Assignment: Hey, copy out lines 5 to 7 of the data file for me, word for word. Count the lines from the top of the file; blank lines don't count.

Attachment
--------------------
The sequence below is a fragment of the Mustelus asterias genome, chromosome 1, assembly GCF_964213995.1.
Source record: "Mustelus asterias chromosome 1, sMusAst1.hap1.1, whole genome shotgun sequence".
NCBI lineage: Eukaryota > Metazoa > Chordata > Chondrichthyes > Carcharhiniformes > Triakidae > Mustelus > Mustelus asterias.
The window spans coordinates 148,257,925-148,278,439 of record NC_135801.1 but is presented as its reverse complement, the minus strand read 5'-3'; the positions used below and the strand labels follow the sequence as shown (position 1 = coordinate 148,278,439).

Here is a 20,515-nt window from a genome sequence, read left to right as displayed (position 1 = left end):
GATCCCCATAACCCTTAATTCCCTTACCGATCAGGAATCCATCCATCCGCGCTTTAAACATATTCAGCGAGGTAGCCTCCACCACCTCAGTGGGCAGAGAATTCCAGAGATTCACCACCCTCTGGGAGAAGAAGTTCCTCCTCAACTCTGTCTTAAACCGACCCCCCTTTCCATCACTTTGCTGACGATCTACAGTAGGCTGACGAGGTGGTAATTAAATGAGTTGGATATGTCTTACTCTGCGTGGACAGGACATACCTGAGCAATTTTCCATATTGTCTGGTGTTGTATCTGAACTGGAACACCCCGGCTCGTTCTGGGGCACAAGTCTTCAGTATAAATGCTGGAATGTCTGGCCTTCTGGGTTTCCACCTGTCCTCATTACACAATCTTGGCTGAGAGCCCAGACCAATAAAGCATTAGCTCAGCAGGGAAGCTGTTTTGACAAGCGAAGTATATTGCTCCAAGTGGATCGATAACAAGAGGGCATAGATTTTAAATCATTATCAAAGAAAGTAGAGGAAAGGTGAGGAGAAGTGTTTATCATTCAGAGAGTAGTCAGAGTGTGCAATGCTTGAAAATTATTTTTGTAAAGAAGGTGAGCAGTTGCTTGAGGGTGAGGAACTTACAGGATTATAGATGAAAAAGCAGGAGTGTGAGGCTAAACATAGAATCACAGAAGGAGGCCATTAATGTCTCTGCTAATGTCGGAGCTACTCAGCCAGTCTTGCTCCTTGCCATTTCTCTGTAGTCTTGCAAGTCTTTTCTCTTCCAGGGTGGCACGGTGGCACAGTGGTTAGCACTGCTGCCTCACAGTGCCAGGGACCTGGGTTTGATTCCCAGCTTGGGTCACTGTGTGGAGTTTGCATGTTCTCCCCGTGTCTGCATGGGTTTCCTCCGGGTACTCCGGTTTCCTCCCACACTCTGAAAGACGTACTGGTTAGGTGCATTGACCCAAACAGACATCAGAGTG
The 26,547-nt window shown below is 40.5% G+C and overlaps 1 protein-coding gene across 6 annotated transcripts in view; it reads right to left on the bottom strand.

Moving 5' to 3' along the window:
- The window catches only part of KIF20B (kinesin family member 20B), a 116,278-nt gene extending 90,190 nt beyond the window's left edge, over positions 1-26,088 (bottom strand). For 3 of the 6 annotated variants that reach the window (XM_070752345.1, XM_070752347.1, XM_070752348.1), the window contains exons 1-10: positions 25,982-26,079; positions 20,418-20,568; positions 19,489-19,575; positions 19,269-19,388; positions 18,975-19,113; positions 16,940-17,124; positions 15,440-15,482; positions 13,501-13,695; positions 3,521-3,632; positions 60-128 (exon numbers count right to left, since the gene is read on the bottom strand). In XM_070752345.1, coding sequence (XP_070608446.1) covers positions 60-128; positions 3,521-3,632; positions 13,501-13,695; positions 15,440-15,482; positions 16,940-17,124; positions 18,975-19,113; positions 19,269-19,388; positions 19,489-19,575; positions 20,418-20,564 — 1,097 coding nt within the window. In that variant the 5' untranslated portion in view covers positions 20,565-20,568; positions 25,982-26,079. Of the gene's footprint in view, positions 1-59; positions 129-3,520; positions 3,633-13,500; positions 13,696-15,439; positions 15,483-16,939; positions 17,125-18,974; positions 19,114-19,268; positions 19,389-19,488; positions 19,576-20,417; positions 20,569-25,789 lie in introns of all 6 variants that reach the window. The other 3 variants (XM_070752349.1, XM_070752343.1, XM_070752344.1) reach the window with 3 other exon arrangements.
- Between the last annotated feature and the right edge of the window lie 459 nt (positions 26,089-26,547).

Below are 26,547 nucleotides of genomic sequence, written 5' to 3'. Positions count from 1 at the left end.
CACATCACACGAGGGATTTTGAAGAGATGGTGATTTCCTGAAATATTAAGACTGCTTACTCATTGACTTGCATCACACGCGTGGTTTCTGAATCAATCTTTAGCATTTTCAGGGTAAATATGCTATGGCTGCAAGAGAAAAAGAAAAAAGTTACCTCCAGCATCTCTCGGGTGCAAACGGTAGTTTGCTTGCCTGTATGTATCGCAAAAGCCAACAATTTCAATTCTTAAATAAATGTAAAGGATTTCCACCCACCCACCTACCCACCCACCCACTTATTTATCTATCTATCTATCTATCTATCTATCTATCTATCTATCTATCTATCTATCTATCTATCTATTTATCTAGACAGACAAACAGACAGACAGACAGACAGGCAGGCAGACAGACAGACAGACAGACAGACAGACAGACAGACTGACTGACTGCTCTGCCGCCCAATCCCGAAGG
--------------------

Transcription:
Here is a 20,515-nt window from a genome sequence, read left to right as displayed (position 1 = left end):
GATCCCCATAACCCTTAATTCCCTTACCGATCAGGAATCCATCCATCCGCGCTTTAAACATATTCAGCGAGGTAGCCTCCACCACCTCAGTGGGCAGAGAATTCCAGAGATTCACCACCCTCTGGGAGAAGAAGTTCCTCCTCAACTCTGTCTTAAACCGACCCCCCTTTCCATCACTTTGCTGACGATCTACAGTAGGCTGACGAGGTGGTAATTAAATGAGTTGGATATGTCTTACTCTGCGTGGACAGGACATACCTGAGCAATTTTCCATATTGTCTGGTGTTGTATCTGAACTGGAACACCCCGGCTCGTTCTGGGGCACAAGTCTTCAGTATAAATGCTGGAATGTCTGGCCTTCTGGGTTTCCACCTGTCCTCATTACACAATCTTGGCTGAGAGCCCAGACCAATAAAGCATTAGCTCAGCAGGGAAGCTGTTTTGACAAGCGAAGTATATTGCTCCAAGTGGATCGATAACAAGAGGGCATAGATTTTAAATCATTATCAAAGAAAGTAGAGGAAAGGTGAGGAGAAGTGTTTATCATTCAGAGAGTAGTCAGAGTGTGCAATGCTTGAAAATTATTTTTGTAAAGAAGGTGAGCAGTTGCTTGAGGGTGAGGAACTTACAGGATTATAGATGAAAAAGCAGGAGTGTGAGGCTAAACATAGAATCACAGAAGGAGGCCATTAATGTCTCTGCTAATGTCGGAGCTACTCAGCCAGTCTTGCTCCTTGCCATTTCTCTGTAGTCTTGCAAGTCTTTTCTCTTCCAGGGTGGCACGGTGGCACAGTGGTTAGCACTGCTGCCTCACAGTGCCAGGGACCTGGGTTTGATTCCCAGCTTGGGTCACTGTGTGGAGTTTGCATGTTCTCCCCGTGTCTGCATGGGTTTCCTCCGGGTACTCCGGTTTCCTCCCACACTCTGAAAGACGTACTGGTTAGGTGCATTGACCCAAACAGACATCAGAGTG
The 26,547-nt window shown below is 40.5% G+C and overlaps 1 protein-coding gene across 6 annotated transcripts in view; it reads right to left on the bottom strand.